Figure 1.
 
Representative ophthalmic observations. Panels A, B, and C show mouse nos. 13, 14, and 3, respectively. The upper parts of A, B, and C show fundus photographs, and the lower panels show fluorescein angiograms. Images a and d of panels A and B, and images a and c of panel C show mice before infection with T. gondii. Images b and e of panels A and B were taken at 14 dpi. Images c and f of panels A and B, and images b, d, and e of panel C were taken at 28 dpi. The black arrows in the fundus photographs and the white arrows in fluorescein angiogram images show different views of the same lesions. (A) The dense exudative lesion (black arrow) in image b shows active retinochoroiditis initially characterized by soft, small, multifocal, individual, slightly white-gray discolorations of the fundus. Image e shows the leakage of fluorescein dye (white arrow) from the area of this dense exudative lesion in image b. The exudative retinochoroiditis seen in image b became smaller and harder over time, as seen in image c (black arrow). The many hard white areas in image c (black arrowheads) indicate inactive lesions. Image f shows no further fluorescein leakage (white arrow). (B) The soft exudative lesions in image b indicate active lesions (arrowhead). The retinal vein was dilated and tortuous (black arrow). Image e shows a clear view of the dilatation and tortuosity of the retinal vein and fluorescein dye leakage (white arrow). Image c shows a less-dilated and less-tortuous retinal vein (black arrow) and many hard foci, indicating inactive lesions (black arrowheads). Image f shows a slightly less dilated and less tortuous vein compared with image e, indicating the inactive phase (white arrow). Because image d was taken without an excitation filter, the image was converted into grayscale. (C) The soft exudative lesions in image b are areas of active retinochoroiditis (black arrow). Hard white lesions indicate inactive lesions (black arrowheads). Image d shows a hyperfluorescent area indicating a disruption of the blood–retinal barrier at early phase (white arrow). Image e, taken 2 minutes, 32 seconds after image d, shows enlarged fluorescein leakage (white arrow).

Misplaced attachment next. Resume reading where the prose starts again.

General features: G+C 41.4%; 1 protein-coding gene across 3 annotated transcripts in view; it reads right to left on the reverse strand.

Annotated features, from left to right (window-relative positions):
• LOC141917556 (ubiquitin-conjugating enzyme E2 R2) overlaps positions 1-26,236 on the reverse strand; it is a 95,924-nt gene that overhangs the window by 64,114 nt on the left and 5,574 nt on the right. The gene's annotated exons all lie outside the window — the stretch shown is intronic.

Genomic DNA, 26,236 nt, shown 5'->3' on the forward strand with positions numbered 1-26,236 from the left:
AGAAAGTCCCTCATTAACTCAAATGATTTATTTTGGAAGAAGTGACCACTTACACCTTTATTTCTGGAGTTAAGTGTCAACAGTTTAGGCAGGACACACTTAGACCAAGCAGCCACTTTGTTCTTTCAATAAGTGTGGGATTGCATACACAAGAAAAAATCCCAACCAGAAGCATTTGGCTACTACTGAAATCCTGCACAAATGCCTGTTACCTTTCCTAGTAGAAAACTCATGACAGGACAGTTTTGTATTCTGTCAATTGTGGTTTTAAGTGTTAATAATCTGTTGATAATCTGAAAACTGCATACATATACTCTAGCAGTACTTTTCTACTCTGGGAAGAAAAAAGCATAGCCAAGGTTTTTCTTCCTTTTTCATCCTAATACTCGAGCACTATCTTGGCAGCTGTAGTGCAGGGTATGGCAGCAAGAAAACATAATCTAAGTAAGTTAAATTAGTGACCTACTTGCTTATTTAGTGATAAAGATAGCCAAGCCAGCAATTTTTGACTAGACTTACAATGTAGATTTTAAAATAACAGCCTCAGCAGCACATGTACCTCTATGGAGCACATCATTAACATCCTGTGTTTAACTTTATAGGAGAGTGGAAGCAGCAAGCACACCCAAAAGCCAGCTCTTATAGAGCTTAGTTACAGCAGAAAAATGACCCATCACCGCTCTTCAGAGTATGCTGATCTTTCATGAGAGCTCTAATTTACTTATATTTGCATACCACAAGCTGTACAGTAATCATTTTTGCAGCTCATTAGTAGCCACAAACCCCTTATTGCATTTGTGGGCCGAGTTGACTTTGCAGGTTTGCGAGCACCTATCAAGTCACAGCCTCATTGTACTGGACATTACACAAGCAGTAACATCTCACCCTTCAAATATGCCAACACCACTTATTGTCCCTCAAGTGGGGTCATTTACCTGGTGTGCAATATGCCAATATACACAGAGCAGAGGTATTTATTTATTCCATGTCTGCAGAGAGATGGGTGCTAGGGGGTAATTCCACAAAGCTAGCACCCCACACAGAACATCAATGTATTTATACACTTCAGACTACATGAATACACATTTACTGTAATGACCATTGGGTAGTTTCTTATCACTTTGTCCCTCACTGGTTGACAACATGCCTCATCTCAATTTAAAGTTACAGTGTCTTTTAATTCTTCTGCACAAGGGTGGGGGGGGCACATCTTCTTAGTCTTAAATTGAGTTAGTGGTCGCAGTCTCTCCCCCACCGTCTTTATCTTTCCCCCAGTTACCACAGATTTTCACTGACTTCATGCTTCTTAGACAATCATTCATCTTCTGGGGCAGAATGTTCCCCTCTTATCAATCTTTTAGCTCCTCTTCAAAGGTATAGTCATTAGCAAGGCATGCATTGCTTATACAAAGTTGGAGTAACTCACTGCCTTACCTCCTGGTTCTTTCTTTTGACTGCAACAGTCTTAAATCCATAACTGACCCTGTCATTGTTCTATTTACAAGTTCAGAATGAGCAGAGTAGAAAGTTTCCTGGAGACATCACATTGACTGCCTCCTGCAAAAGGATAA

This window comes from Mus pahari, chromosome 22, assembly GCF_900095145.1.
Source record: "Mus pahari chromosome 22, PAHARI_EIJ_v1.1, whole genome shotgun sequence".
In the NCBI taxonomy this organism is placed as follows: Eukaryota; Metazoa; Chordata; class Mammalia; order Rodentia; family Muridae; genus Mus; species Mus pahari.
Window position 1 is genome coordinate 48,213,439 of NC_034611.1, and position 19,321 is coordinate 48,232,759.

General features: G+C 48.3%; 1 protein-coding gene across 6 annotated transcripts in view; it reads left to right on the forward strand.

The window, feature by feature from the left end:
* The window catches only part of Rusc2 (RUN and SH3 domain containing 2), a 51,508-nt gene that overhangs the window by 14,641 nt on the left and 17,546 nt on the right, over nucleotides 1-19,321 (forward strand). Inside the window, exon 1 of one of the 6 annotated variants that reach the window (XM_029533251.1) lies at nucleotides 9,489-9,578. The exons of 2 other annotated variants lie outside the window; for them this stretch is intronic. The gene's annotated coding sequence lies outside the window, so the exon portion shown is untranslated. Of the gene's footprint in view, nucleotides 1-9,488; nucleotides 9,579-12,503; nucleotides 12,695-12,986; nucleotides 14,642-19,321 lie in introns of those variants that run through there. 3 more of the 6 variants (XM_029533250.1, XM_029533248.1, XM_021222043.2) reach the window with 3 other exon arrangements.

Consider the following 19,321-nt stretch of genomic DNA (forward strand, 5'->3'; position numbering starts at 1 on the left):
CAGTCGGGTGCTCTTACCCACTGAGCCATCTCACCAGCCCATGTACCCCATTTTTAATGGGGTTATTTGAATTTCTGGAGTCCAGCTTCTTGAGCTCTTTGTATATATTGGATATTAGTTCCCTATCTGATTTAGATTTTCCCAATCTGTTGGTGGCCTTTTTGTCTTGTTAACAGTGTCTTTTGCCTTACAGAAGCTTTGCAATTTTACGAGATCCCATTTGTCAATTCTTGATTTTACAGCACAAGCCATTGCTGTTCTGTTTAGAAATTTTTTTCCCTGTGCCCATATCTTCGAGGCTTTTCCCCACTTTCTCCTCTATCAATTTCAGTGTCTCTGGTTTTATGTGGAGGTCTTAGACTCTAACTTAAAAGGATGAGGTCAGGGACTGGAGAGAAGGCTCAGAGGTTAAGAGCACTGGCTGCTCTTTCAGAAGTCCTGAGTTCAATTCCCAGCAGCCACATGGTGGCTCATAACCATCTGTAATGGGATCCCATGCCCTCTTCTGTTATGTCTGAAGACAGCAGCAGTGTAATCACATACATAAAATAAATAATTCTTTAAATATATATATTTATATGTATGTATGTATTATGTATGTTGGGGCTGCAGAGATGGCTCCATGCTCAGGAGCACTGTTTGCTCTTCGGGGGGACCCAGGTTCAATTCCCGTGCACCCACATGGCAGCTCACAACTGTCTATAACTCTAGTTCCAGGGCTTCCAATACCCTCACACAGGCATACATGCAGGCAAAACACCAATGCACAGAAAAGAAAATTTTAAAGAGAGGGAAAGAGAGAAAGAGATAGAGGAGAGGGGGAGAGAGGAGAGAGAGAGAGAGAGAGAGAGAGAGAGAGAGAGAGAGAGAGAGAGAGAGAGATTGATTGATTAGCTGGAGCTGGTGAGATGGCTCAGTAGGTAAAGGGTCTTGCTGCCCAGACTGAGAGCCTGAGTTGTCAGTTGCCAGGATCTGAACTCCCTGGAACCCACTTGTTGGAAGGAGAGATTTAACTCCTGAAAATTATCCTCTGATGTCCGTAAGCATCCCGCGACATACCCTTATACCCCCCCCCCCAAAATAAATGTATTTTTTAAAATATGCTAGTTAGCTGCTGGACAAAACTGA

Figure 2.